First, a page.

Snowden Questions Putin on Spying; Answers Fail to Satisfy
Edward Snowden, a former contractor with the U.S. National Security Agency, is presently a fugitive in Russia, having fled the United States after releasing a number of sensitive documents to the media regarding American intelligence surveillance via phone lines and the Internet.
Following the privacy scandal, Snowden retained something of a public face, appearing on Ted Talks to discuss protection of the Internet to the eventual response appearance of NSA Deputy Director Richard Ledgett; Snowden also did a live Q&A session over the Internet. Now, he has appeared on TV in Russia during a question and answer segment for Russian President Vladimir Putin. He asked, “Does Russia intercept, store or analyze, in any way, the communications of millions of individuals?”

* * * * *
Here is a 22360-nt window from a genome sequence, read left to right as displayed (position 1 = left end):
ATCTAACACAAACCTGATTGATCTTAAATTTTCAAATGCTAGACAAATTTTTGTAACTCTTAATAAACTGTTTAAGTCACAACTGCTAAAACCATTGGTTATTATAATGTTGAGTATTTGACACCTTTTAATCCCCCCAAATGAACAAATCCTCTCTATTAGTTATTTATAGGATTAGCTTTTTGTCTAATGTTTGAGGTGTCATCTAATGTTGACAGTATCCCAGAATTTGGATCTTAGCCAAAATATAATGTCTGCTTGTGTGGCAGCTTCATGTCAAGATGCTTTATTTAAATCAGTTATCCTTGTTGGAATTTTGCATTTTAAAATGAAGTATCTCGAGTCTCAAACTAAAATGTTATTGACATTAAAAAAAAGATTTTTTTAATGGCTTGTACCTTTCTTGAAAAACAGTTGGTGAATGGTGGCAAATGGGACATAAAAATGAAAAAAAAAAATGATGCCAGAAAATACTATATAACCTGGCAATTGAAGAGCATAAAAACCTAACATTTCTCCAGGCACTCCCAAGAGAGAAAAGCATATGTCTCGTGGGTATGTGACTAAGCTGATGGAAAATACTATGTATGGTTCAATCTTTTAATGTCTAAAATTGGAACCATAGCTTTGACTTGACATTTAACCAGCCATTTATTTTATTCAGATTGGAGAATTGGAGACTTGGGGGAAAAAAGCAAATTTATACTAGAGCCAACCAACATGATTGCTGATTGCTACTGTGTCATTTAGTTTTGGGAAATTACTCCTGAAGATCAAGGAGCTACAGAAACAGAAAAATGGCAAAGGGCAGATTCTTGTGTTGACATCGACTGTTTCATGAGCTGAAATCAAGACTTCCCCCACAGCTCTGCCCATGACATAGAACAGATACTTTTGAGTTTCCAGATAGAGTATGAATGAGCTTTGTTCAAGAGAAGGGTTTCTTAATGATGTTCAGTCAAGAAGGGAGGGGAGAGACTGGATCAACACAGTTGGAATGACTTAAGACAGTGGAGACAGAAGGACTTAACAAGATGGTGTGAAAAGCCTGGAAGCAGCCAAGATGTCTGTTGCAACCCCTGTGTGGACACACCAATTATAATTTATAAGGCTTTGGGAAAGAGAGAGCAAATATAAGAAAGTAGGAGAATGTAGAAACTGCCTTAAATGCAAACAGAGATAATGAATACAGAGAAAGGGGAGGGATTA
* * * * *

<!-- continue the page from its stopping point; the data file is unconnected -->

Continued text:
The question is particularly pertinent following accusations during the Sochi Winter Olympics regarding Russian surveillance, with reminders to visitors and athletes from the U.S. government that they would be subject to Russian monitoring. Phone communications would be captured via Russia’s monitoring system, System of Operative-Investigative Measures, or SORM, and that SORM-3 would be collecting the information from all forms of communication for storage.
Putin responded to Snowden’s question last week by saying that Russia does not have a mass surveillance system, but that information gathered through technology is used in criminal cases in Russia. “Mr. Snowden, you are a former agent, a spy. I used to be working for an intelligence service. We are going to talk one professional language,” said Putin.